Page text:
In late June 2012, three significant employment bills (A2647, A2648, and A2650) reached Governor Chris Christie’s desk, having cleared both houses. Whether the governor will sign or veto the bills is unknown. Although described as a “Gender Pay Parity” package, if enacted, these bills would go significantly beyond that stated purpose.

Mini-Lilly Ledbetter Law

One bill (A2650) addresses the statute of limitations applicable to compensation discrimination claims under the NJLAD. The bill adopts the language of  the federal “Lilly Ledbetter Fair Pay Act of 2009,”  and the holding of the New Jersey Supreme Court in Alexander v. Seton Hall University, 204 N.J. 219 (2010), by providing that an unlawful employment practice occurs, with respect to discrimination in compensation (or other financial terms and conditions of employment), on “each occasion that an individual is affected by application of a discriminatory compensation decision or other practice, including, but not limited to, each occasion that wages, benefits, or other compensation are paid, resulting in whole or in part from such a decision or other practice.” In other words, each paycheck impacted by a discriminatory pay decision, regardless of how long ago that decision took place, would “restart” the applicable two-year statute of limitations for compensation discrimination claims under the NJLAD. Further, the bill provides that it is within the court’s discretion to apply the continuing violation doctrine to any “appropriate” employment discrimination claim under the NJLAD, as that doctrine “currently exists in New Jersey common law.” The impact of this language on wage discrimination claims in particular is unclear, as the New Jersey Supreme Court in Alexander recently held that the continuing violation doctrine was not appropriate for discriminatory compensation claims (thus limiting damages to the most recent two-year period). Plaintiffs may seize upon the law’s new continuing violation language in an effort to obtain back pay of unlimited duration in wage discrimination claims.

Amendment of CEPA to Encompass Certain Information Collecting

A second bill (A2648) would amend the Conscientious Employee Protection Act (CEPA) (N.J.S.A. 34:19-1 et seq.) to create a new class of employees protected from retaliation—those who seek information, or provide information, in furtherance of a potential or actual compensation discrimination suit or charge. Specifically, protection would be afforded to employees who seek or disclose information regarding job title, occupational category, rate of compensation (including benefits), or the gender, race, ethnicity, military status, or national origin of an employee or former employee. To enjoy these protections, the requesting or disclosing employee must have a “reasonable belief” that the purpose for the request or disclosure was to assist in investigating or legally challenging potential discrimination concerning pay, compensation, bonuses, or other benefits. While such claims previously could have been brought under the NJLAD’s anti retaliation provision—which prohibits “reprisals against any person because that person has opposed any practices or acts forbidden under [the NJLAD],”—employees now have the alternative to bring such claims under CEPA.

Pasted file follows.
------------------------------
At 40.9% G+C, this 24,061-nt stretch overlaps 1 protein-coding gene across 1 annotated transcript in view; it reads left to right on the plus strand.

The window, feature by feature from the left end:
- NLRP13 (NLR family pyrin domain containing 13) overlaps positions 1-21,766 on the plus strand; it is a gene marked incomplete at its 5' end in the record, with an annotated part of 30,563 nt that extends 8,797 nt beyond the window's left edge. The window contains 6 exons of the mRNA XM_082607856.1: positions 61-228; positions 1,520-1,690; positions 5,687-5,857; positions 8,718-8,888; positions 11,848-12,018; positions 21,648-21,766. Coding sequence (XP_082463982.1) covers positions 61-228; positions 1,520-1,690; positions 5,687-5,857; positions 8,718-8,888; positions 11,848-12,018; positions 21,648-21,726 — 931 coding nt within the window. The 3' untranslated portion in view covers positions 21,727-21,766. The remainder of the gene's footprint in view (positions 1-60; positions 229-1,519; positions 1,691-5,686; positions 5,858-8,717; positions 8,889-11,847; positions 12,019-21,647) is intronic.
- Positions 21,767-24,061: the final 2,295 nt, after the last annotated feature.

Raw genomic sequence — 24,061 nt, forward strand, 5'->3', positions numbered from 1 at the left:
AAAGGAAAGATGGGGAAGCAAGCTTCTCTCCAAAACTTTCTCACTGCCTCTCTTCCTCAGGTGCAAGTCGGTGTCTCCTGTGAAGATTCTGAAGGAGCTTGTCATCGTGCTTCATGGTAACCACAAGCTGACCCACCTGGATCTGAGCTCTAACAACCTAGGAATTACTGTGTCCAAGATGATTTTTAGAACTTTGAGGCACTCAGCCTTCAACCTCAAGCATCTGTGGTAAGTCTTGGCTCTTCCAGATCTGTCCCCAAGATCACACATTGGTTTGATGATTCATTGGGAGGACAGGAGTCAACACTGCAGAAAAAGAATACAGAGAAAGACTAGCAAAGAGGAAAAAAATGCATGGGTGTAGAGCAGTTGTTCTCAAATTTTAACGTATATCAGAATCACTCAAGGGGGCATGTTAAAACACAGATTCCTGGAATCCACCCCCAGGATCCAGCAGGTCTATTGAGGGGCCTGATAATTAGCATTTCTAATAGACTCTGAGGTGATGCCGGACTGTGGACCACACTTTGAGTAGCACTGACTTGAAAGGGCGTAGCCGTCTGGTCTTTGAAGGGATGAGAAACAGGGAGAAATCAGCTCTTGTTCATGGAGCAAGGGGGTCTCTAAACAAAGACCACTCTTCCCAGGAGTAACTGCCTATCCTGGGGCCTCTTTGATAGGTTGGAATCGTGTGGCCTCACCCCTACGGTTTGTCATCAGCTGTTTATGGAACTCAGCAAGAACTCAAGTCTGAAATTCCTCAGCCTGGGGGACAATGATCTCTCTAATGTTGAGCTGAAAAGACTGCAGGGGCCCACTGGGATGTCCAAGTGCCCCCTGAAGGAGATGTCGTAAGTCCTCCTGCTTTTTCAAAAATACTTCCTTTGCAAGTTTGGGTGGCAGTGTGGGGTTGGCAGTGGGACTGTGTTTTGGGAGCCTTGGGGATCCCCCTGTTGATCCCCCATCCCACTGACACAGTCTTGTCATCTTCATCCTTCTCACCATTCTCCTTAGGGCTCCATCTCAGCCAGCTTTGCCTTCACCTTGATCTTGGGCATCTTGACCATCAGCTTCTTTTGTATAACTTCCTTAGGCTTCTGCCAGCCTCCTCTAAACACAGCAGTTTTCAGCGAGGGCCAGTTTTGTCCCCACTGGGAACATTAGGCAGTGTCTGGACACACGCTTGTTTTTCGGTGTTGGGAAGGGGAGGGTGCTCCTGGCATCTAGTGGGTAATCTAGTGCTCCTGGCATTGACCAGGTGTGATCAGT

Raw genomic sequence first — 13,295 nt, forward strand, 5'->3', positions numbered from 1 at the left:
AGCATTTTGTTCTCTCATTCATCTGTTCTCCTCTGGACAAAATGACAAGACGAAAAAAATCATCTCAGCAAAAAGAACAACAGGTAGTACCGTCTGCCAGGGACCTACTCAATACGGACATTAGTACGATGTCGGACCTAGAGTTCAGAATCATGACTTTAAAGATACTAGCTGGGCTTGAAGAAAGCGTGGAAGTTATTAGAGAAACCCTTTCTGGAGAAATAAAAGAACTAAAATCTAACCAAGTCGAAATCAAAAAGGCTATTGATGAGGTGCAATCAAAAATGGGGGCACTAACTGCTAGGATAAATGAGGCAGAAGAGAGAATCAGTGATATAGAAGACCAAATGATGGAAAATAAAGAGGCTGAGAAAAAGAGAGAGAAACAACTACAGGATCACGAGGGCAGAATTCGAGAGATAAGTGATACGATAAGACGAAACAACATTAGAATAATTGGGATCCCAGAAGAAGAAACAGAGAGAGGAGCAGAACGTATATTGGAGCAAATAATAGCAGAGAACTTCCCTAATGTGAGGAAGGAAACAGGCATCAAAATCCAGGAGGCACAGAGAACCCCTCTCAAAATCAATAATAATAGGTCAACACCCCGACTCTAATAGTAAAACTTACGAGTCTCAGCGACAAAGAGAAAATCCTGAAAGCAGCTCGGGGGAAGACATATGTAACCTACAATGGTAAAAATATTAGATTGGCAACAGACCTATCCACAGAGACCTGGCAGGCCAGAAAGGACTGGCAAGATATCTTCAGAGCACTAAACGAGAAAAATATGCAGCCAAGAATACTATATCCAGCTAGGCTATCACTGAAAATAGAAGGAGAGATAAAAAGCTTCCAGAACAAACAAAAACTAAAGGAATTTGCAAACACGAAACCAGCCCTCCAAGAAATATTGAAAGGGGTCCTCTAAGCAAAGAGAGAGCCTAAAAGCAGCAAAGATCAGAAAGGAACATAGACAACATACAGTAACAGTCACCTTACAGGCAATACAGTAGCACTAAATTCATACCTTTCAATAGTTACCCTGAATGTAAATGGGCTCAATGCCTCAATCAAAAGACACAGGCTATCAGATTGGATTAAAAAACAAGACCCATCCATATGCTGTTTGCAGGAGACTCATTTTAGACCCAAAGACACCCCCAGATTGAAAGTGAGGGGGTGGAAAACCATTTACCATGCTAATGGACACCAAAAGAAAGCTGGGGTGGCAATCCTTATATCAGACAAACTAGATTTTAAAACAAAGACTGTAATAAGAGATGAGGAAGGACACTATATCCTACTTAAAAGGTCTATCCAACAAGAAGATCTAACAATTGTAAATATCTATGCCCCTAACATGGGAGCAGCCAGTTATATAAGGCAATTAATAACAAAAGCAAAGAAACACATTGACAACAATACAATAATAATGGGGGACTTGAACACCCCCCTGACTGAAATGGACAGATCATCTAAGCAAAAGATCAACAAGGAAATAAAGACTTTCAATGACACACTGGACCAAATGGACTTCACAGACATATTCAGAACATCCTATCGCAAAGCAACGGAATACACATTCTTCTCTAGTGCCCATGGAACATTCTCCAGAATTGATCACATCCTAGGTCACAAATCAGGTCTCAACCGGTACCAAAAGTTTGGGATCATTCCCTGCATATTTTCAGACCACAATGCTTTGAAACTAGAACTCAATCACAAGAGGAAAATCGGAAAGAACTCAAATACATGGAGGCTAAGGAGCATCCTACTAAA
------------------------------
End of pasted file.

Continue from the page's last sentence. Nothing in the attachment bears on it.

New Workplace Poster and Notice

The third bill (A2647) would require New Jersey employers with 50 or more employees to post and distribute a new notice (to be drafted by the NJDOL) that details “the right to be free of gender inequity or bias in pay” pursuant to the NJLAD, Title VII, and the Equal Pay Act. (There is some ambiguity in the bill as to whether the distribution requirement only applies to employers with over 50 employees; the posting requirement is so limited.) Employers would be required to distribute a copy of the notice: 1) no later than 30 days from its issuance or at the time of an employee’s hiring (whichever is sooner); 2) annually on or before December 31 of each year; and 3) at any time upon request of the worker. The distribution requirement may be satisfied by email, printed material, or through an Internet or intranet website (provided certain requirements are met). Further, the distributed notice would need to be accompanied by an acknowledgement to be signed (or electronically verified) by the employee and returned to the employer within 30 days. Finally, employers would be required to post and distribute the notice in English and Spanish, plus any other language (for which the NJDOL has made a poster available) that the employer reasonably believes is the first language of a significant number of its workforce.


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Pay Equity

Recent high-profile lawsuits and increased activity from state legislatures have thrust pay equity issues to the forefront for today’s employers. As the momentum of legislation, regulation, and corporate initiatives focused on identifying and correcting pay disparities continues to grow, our attorneys are ready to assist with the full spectrum of pay equity-related issues.

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